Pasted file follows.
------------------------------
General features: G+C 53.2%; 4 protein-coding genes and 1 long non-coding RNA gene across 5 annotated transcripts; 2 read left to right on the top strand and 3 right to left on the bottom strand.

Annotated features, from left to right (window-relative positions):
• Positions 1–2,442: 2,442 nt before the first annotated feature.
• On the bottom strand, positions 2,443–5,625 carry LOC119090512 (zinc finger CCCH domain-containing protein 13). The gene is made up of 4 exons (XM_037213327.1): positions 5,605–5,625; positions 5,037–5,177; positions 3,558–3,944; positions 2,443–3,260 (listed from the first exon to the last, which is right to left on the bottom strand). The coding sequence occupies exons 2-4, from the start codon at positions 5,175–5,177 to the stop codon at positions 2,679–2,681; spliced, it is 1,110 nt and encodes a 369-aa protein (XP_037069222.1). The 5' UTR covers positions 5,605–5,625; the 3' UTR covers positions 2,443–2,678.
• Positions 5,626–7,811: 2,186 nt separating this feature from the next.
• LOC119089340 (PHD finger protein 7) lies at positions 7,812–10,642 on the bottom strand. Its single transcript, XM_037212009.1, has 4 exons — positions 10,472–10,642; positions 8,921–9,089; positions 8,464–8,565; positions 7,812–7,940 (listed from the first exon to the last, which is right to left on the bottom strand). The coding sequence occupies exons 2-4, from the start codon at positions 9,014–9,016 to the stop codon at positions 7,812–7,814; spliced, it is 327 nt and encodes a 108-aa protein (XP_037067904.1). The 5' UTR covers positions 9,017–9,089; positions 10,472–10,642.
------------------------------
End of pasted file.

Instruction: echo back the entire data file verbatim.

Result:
General features: G+C 53.2%; 4 protein-coding genes and 1 long non-coding RNA gene across 5 annotated transcripts; 2 read left to right on the top strand and 3 right to left on the bottom strand.

Annotated features, from left to right (window-relative positions):
• Positions 1–2,442: 2,442 nt before the first annotated feature.
• On the bottom strand, positions 2,443–5,625 carry LOC119090512 (zinc finger CCCH domain-containing protein 13). The gene is made up of 4 exons (XM_037213327.1): positions 5,605–5,625; positions 5,037–5,177; positions 3,558–3,944; positions 2,443–3,260 (listed from the first exon to the last, which is right to left on the bottom strand). The coding sequence occupies exons 2-4, from the start codon at positions 5,175–5,177 to the stop codon at positions 2,679–2,681; spliced, it is 1,110 nt and encodes a 369-aa protein (XP_037069222.1). The 5' UTR covers positions 5,605–5,625; the 3' UTR covers positions 2,443–2,678.
• Positions 5,626–7,811: 2,186 nt separating this feature from the next.
• LOC119089340 (PHD finger protein 7) lies at positions 7,812–10,642 on the bottom strand. Its single transcript, XM_037212009.1, has 4 exons — positions 10,472–10,642; positions 8,921–9,089; positions 8,464–8,565; positions 7,812–7,940 (listed from the first exon to the last, which is right to left on the bottom strand). The coding sequence occupies exons 2-4, from the start codon at positions 9,014–9,016 to the stop codon at positions 7,812–7,814; spliced, it is 327 nt and encodes a 108-aa protein (XP_037067904.1). The 5' UTR covers positions 9,017–9,089; positions 10,472–10,642.